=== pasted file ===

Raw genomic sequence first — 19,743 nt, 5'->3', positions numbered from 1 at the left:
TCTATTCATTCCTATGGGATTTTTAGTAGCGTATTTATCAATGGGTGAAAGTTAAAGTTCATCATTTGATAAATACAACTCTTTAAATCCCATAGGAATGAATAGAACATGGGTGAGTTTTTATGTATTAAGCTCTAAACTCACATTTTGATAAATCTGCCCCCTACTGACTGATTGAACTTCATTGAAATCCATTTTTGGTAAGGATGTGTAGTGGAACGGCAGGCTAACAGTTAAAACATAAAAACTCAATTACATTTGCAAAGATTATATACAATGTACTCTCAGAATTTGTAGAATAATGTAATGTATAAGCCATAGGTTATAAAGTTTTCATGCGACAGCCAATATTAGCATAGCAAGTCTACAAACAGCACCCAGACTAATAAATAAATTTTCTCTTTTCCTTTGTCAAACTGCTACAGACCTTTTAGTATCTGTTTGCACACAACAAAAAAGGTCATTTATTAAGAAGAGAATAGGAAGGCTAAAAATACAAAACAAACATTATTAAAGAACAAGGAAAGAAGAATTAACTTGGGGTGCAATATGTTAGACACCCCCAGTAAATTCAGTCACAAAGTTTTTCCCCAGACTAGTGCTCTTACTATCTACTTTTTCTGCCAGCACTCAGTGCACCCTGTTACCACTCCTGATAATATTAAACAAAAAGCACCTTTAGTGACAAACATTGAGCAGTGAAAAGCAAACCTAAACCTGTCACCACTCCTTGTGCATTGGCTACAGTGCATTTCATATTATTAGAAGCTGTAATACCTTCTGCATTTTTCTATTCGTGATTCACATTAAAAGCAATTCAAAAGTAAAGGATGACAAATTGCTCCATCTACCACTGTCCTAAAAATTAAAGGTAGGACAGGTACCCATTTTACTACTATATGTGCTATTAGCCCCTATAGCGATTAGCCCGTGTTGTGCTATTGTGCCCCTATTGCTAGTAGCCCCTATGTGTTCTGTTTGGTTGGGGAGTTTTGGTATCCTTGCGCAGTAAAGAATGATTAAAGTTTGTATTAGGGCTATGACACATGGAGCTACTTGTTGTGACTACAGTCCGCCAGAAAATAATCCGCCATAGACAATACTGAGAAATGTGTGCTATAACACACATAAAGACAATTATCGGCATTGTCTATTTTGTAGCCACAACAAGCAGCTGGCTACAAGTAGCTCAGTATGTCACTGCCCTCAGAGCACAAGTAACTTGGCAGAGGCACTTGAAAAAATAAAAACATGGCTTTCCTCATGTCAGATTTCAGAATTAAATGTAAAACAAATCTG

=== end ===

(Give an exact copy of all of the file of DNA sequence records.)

Raw genomic sequence first — 19,743 nt, 5'->3', positions numbered from 1 at the left:
TCTATTCATTCCTATGGGATTTTTAGTAGCGTATTTATCAATGGGTGAAAGTTAAAGTTCATCATTTGATAAATACAACTCTTTAAATCCCATAGGAATGAATAGAACATGGGTGAGTTTTTATGTATTAAGCTCTAAACTCACATTTTGATAAATCTGCCCCCTACTGACTGATTGAACTTCATTGAAATCCATTTTTGGTAAGGATGTGTAGTGGAACGGCAGGCTAACAGTTAAAACATAAAAACTCAATTACATTTGCAAAGATTATATACAATGTACTCTCAGAATTTGTAGAATAATGTAATGTATAAGCCATAGGTTATAAAGTTTTCATGCGACAGCCAATATTAGCATAGCAAGTCTACAAACAGCACCCAGACTAATAAATAAATTTTCTCTTTTCCTTTGTCAAACTGCTACAGACCTTTTAGTATCTGTTTGCACACAACAAAAAAGGTCATTTATTAAGAAGAGAATAGGAAGGCTAAAAATACAAAACAAACATTATTAAAGAACAAGGAAAGAAGAATTAACTTGGGGTGCAATATGTTAGACACCCCCAGTAAATTCAGTCACAAAGTTTTTCCCCAGACTAGTGCTCTTACTATCTACTTTTTCTGCCAGCACTCAGTGCACCCTGTTACCACTCCTGATAATATTAAACAAAAAGCACCTTTAGTGACAAACATTGAGCAGTGAAAAGCAAACCTAAACCTGTCACCACTCCTTGTGCATTGGCTACAGTGCATTTCATATTATTAGAAGCTGTAATACCTTCTGCATTTTTCTATTCGTGATTCACATTAAAAGCAATTCAAAAGTAAAGGATGACAAATTGCTCCATCTACCACTGTCCTAAAAATTAAAGGTAGGACAGGTACCCATTTTACTACTATATGTGCTATTAGCCCCTATAGCGATTAGCCCGTGTTGTGCTATTGTGCCCCTATTGCTAGTAGCCCCTATGTGTTCTGTTTGGTTGGGGAGTTTTGGTATCCTTGCGCAGTAAAGAATGATTAAAGTTTGTATTAGGGCTATGACACATGGAGCTACTTGTTGTGACTACAGTCCGCCAGAAAATAATCCGCCATAGACAATACTGAGAAATGTGTGCTATAACACACATAAAGACAATTATCGGCATTGTCTATTTTGTAGCCACAACAAGCAGCTGGCTACAAGTAGCTCAGTATGTCACTGCCCTCAGAGCACAAGTAACTTGGCAGAGGCACTTGAAAAAATAAAAACATGGCTTTCCTCATGTCAGATTTCAGAATTAAATGTAAAACAAATCTG